India on Tuesday raised its concerns to China over “unsustainable” trade deficit of USD 35 billion per year as their top planners worked out strategies to join hands in upgrading Indian railway tracks to operate high-speed trains.

“I must, at this stage, mention the growing imbalance in our trade which is a cause of concern in India,” Deputy Chief of the Planning Commission Montek Singh Ahluwalia said here, addressing the third Strategic Economic Dialogue (SED) forum.

“Trade is an important indicator of economic cooperation and we are happy at the remarkable expansion that has taken place,” he said, expressing hope that bilateral trade would reach the official target of USD 100 billion by 2015.

“We recognise that trade does not have to be balanced between each pair of countries. However, India’s trade deficit over the last three successive years has been in excess of USD 35 billion per annum which is not sustainable,” he said.

It needs to be reduced to sustainable levels by more exports from India to China, and also by China building manufacturing capacities in India for goods it currently export, Mr Ahluwalia said.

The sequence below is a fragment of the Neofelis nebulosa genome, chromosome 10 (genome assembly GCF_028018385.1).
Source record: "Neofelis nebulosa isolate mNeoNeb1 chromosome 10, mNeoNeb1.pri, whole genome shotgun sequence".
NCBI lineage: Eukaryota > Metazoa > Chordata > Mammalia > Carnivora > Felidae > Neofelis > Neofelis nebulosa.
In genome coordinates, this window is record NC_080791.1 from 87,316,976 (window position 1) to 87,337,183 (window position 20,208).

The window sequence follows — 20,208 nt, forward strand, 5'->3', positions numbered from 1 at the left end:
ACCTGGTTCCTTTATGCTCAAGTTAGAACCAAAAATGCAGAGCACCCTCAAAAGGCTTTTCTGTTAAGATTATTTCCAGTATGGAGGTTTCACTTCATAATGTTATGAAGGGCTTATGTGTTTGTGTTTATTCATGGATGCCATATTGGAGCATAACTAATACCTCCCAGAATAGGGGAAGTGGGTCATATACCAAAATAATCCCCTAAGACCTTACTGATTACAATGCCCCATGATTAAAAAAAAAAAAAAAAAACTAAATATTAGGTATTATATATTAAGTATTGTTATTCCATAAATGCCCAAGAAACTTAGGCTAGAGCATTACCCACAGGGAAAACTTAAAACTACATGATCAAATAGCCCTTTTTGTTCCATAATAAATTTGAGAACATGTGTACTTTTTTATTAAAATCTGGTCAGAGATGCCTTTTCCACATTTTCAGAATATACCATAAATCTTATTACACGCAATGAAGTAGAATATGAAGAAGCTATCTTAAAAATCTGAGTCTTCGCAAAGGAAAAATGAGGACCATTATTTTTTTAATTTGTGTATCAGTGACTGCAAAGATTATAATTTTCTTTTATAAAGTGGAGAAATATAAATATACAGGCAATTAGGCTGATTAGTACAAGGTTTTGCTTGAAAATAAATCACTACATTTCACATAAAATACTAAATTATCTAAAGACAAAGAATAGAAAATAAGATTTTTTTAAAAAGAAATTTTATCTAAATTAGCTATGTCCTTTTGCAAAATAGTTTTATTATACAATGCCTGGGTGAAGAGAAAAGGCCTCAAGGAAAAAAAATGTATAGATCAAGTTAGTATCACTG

Under Railways, the two sides agreed to pursue specific collaboration arrangements in heavy haul, station redevelopment and raising speed of existing trains in India.

Nodal agencies have been designated to work out implementation of modalities in this regard, a press release issued at the end of the talks on Tuesday said.

Highlighting India’s competitive advantage in niche engineering products, IT-enabled services, cotton textiles and home furnishings, and pharmaceuticals, Mr Ahluwalia said the two governments have a large role to play in pushing it up.

“I hope the Chinese government will help to provide our exports greater access to the market so that the target of USD 100 billion can be achieved in a more balanced manner,” he said.

The bilateral trade touched USD 65.47 billion, a slight dip of 1.5 per cent year-on-year. The bilateral trade declined to USD 66.7 billion 2012 from around USD 74 billion in 2011.